The UK looks set to ban gambling companies from advertising on the front of English Premier League shirts, a move that could dramatically change the market for one of the biggest assets marketing available for teams.
Betting partners have been an important part of the UK football advertising landscape since a 2005 law relaxed restrictions on gambling companies. This season, nine Premier League teams have a gaming logo on the front of their shirts, deals worth a combined $ 79.22million (Â£ 57.64million), according to the analytics company and GlobalData consulting.
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A government review of this 2005 gambling law, spurred by concerns about drug addiction, mental health and financial protection, cast doubt on this lucrative revenue stream. Several reports indicate that the review, which began in December 2020, is likely to suggest a ban on Premier League shirts featuring the logos of betting companies. If the proposal is approved by Parliament, it will not take effect until 2023 at the earliest.
The review could also recommend changes to stadium advertising and broadcast. A representative from the Department of Digital, Culture, Media and Sports (DCMS), which is leading the review, did not immediately respond to an email seeking comment.
British restrictions would follow those already in place in Italy and Spain. This contractionary trend comes as the American marketing engine rushes in the other direction. This year, for the first time, sports betting was allowed to advertise on television during NFL games. As more states legalize the practice, operators move closer to shifting their massive marketing budgets from expensive local campaigns to national campaigns. The owners of the National Hockey League recently approved the addition of jersey badges for the 2022-2023 season, with betting operators allowed to purchase this space.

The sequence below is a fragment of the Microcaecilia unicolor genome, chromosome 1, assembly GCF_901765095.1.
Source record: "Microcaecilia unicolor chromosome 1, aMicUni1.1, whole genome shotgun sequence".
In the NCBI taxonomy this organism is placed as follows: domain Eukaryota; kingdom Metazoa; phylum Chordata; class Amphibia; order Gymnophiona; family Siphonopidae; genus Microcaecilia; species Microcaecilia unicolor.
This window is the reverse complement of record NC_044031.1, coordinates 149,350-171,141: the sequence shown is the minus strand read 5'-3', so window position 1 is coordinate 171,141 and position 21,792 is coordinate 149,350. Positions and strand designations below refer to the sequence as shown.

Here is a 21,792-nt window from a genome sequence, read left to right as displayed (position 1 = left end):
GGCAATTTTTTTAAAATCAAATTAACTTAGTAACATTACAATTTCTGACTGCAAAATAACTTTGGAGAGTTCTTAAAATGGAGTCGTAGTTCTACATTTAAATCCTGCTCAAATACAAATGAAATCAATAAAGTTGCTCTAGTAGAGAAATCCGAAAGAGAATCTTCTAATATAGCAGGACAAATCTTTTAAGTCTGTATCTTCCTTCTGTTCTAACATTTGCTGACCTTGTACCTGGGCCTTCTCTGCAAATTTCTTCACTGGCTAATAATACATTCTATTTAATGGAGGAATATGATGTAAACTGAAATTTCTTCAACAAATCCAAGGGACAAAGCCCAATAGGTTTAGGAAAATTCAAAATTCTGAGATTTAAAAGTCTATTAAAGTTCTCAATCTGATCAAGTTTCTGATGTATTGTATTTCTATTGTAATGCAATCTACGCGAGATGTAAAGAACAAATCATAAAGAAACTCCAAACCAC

In the UK, betting operators first appeared on jerseys in the 2002-03 season when Fulham sponsored online gaming company Betfair. In 2006-07, the number of sports betting on Premier League shirts increased to three. This total increased steadily until 2016, when half of the 20 clubs sported betting company logos on their jerseys.
None of the six most valuable clubs have ever had a sportsbook operator on their jerseys, while others have simply scoured them. For example, Wigan Athletic players wore 188BET on their chest for the 2009-10 and 2010-11 seasons, and then introduced the international games brand 12BET for the 2011-12 and 2012-13 seasons, for a net loss of 176 Paris.
Many of these companies are not even fully functioning in the UK – they are looking to market themselves in other places, where Premier League games are broadcast – and their advertising practices have angered some fans. Earlier this year, Norwich City ended a partnership with BK8 after just five days due to fan outcry.
A ban on these deals would particularly affect the earnings of mid-level and lower-level teams, according to Liam Fox, an analyst at GlobalData.
âClubs at this level are unable to attract the same high-value, blue-chip sponsorships as the teams at the top of the table,â said Fox. âHowever, for betting operators, the foremost of their sponsorship considerations is brand exposure. These clubs still appear as regularly on broadcast feeds as the bigger clubs, thus acting as an effective mechanism to increase the sports betting revenues of its captive fan base, at a much lower cost. â
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